Academic Profile

Kiu-wai Chu is Assistant Professor in Environmental Humanities, and a faculty member of the Chinese programme. He obtained his PhD in Comparative Literature in University of Hong Kong, and his previous degrees from SOAS University of London and University of Cambridge. He was a visiting Fulbright scholar in University of Idaho, and Postdoctoral Fellows in University of Zurich and Western Sydney University.

His research focuses on ecocriticism, environmental humanities, animal studies, and contemporary cinema and visual art, specifically in Chinese and Southeast Asian contexts. His work has appeared in Oxford Bibliographies; books such as Transnational Ecocinema; Animated Landscapes; Ecomedia: Key Issues; The Palgrave Handbook of Asian Cinema; Cli-fi: A Companion; Chinese Environmental Humanities; and journals Interactions: Studies in Communication & Culture; Journal of Chinese Cinemas; Journal of Chinese Governance; Asian Cinema; photographies, Screen, and elsewhere.

He is a Living Lexicon Editor of journal Environmental Humanities (Duke University Press), and editorial board member of journals Media+Environment (University of California Press), Journal of Environmental Media (Intellect Books), and the book series "Green Media" (Amsterdam University Press) and "African and Asian Anthropocene: Studies in the Environmental Humanities" (Brill).

He is an Executive Council Member-at-large of the Association for the Study of Literature and Environment (ASLE-US) (2021-23). He is also a member of the Asian Cinema Research (ACR Lab).

He is offering the following courses:
In English
HV8001 Introduction to Environmental Humanities
HC8010 Animals in Chinese Culture
In Chinese
HC2040 Understanding China 理解中国
HC3018 Posthumanism in Chinese Literature, Film and Culture 后人类主义:华文文学、电影与文化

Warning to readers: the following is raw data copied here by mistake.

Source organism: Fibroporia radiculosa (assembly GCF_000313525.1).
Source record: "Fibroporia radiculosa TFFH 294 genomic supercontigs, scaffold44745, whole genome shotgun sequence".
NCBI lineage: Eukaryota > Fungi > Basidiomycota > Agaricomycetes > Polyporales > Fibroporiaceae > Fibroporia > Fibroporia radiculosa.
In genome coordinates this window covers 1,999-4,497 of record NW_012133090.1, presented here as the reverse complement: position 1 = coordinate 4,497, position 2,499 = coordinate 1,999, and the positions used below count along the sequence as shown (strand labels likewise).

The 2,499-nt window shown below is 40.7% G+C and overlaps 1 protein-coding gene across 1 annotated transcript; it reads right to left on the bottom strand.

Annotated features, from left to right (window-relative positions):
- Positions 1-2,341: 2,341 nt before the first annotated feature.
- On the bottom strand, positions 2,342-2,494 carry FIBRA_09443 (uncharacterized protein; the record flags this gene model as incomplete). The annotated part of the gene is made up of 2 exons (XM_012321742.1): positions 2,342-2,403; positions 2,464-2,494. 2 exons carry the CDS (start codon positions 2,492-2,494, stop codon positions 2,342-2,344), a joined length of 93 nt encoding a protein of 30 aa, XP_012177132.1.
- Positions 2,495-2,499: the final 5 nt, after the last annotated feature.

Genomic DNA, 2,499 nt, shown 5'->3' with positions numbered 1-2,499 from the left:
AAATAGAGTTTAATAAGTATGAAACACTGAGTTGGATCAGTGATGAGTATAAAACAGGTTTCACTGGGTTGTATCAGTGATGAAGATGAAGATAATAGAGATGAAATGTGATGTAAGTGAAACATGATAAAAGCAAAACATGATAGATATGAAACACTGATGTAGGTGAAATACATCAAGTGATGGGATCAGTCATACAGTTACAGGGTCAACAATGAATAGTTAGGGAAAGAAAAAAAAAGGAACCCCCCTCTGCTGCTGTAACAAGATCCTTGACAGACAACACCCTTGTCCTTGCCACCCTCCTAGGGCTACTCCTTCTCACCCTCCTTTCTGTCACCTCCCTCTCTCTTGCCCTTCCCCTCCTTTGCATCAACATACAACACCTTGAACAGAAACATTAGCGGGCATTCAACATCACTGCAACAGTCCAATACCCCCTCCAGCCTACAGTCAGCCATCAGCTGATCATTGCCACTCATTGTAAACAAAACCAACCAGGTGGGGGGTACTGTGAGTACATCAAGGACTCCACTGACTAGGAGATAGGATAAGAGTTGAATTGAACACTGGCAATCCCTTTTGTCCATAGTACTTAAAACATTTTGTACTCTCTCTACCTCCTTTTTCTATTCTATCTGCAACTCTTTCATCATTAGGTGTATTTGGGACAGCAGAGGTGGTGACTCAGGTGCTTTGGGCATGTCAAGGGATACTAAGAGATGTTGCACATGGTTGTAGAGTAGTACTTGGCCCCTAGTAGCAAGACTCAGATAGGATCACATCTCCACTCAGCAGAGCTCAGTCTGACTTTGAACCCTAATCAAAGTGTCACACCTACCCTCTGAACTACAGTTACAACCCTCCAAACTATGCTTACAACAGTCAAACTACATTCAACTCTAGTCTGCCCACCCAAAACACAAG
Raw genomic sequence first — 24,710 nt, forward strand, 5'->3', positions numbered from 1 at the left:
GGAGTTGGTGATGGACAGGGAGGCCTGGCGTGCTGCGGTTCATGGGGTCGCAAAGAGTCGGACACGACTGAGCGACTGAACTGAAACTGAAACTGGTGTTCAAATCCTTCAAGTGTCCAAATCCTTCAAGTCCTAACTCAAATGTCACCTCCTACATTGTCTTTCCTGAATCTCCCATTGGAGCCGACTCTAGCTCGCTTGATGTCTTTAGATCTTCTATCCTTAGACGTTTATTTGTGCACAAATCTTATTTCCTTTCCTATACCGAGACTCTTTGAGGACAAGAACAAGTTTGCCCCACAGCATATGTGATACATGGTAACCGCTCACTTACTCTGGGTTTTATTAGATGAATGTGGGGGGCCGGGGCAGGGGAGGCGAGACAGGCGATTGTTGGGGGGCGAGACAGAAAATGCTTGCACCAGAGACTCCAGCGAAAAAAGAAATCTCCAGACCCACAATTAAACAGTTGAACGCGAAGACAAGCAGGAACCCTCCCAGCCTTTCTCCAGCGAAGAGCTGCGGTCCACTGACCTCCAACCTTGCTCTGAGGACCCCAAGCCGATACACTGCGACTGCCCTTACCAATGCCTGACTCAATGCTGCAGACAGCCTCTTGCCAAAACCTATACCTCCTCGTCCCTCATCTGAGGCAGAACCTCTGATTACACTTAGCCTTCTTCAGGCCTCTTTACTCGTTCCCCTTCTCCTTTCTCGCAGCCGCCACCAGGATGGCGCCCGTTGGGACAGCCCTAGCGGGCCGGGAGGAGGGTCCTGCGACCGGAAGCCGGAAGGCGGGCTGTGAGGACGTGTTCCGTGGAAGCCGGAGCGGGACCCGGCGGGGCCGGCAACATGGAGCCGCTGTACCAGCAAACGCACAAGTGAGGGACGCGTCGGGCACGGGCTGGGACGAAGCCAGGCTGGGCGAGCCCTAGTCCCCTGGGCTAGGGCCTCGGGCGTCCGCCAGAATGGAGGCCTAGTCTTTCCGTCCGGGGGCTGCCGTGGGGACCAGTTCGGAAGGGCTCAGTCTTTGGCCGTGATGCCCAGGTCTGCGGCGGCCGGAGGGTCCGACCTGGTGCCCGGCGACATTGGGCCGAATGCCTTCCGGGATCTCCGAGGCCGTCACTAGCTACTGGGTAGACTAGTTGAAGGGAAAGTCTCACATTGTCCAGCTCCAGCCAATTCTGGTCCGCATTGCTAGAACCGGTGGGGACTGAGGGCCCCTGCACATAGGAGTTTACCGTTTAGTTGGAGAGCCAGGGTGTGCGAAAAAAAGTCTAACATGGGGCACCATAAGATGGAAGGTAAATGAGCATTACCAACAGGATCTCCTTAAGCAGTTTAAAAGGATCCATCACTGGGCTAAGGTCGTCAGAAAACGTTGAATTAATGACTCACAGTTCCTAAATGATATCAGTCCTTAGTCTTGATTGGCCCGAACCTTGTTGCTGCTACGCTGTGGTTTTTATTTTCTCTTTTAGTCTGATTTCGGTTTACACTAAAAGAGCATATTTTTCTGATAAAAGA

HC3043 Chinese Ecological Thoughts and Philosophy 古今生态思想与哲学
kiuwai.chu_1_2.JPG picture
Asst Prof Chu Kiu-wai
Assistant Professor, School of Humanities

Kiu-wai’s major research explores how cinema, media and arts represent nature and the environment; and how they impact people’s perceptions and actions towards environmental issues in contemporary world. It also examines how culture shapes, and is shaped by, the contacts and interactions between human and the more-than-human world (including animals, plants, inanimate objects, and the environment) in the Anthropocene age.

Kiu-wai is also actively promoting cross-regional research and educational initiatives and collaborations in Ecocriticism and Environmental Humanities, particularly in East and Southeast Asian regions. He welcomes global research collaborations with academics from all disciplines, and non-academics such as artists, curators, media workers and others on cultural and ecocritical projects.

Kiu-wai welcomes inquiries from potential MA and PhD students with research interests relevant to his interests.
  • Creation and Analysis of a Digital Asset with the Gibson-Hill Photographic Collection

  • Global Asia in the Anthropocene: Comparison and Relation" is an ecocritical project that examines Chinese, Sinophone andbroader Asian cinema, art, literature and culture in the Anthropocene epoch
  • Chu Kiu-wai. (2019). The imagination of eco-disaster: Post-disaster rebuilding in Asian cinema. Asian Cinema, 30(2), 255-272.

  • Chu, Kiu-wai.(2019). Worms in the Anthropocene: The Multispecies World in Xu Bing’s Silkworm Series. Chinese Environmental Humanities: Practices of Environing at the MarginsU.K.: Palgrave Macmillan.

  • Chu, Kiu-wai. (2017). Screening Environmental Challenges in China: Three Modes of Ecocinema. Journal of Chinese Governance, 2(4), 437-459.

  • Chu, Kiu-wai.(2019). Bong Joon-ho’s Snowpiercer (2014) – Adventure Cli-Fi. Cli-fi: A Companion(73-80). Oxford; New York: Peter Lang.

  • Chu, Kiu-wai (co-authored with Winnie L.M. Yee).(2018). Local Stories, Global Catastrophe: Reconstructing Nation and Asian Cinema in Japan’s 3.11 Films. The Palgrave Handbook of Asian Cinema(667-687). U.K.: Palgrave Macmillan.

  • Chu, Kiu-wai (2021). Ruptured Shanshui: Composite Landscape Photography from Lang Jingshan to Yang Yongliang. Photographies, 14(1), 3-14.

  • Chu Kiu-wai (2021). Humans/Mermaids/Dolphins: Endangerment, Empathy and Multispecies Coexistence in Stephen Chow’s The Mermaid. Embodied Memories, Embedded Healing: New Ecological Perspectives from East Asia Lexington Books.

  • Chu Kiu-wai. (2022). Screening Vulnerability in the Anthropocene:
    Island of The Hungry Ghosts and the Eco-Ethics of Refugee Cinema. Screen: No.62.4 Special dossier issue on “Tracing the Anthropocene in Southeast Asian Cinemas”. U:K: Oxford University Press.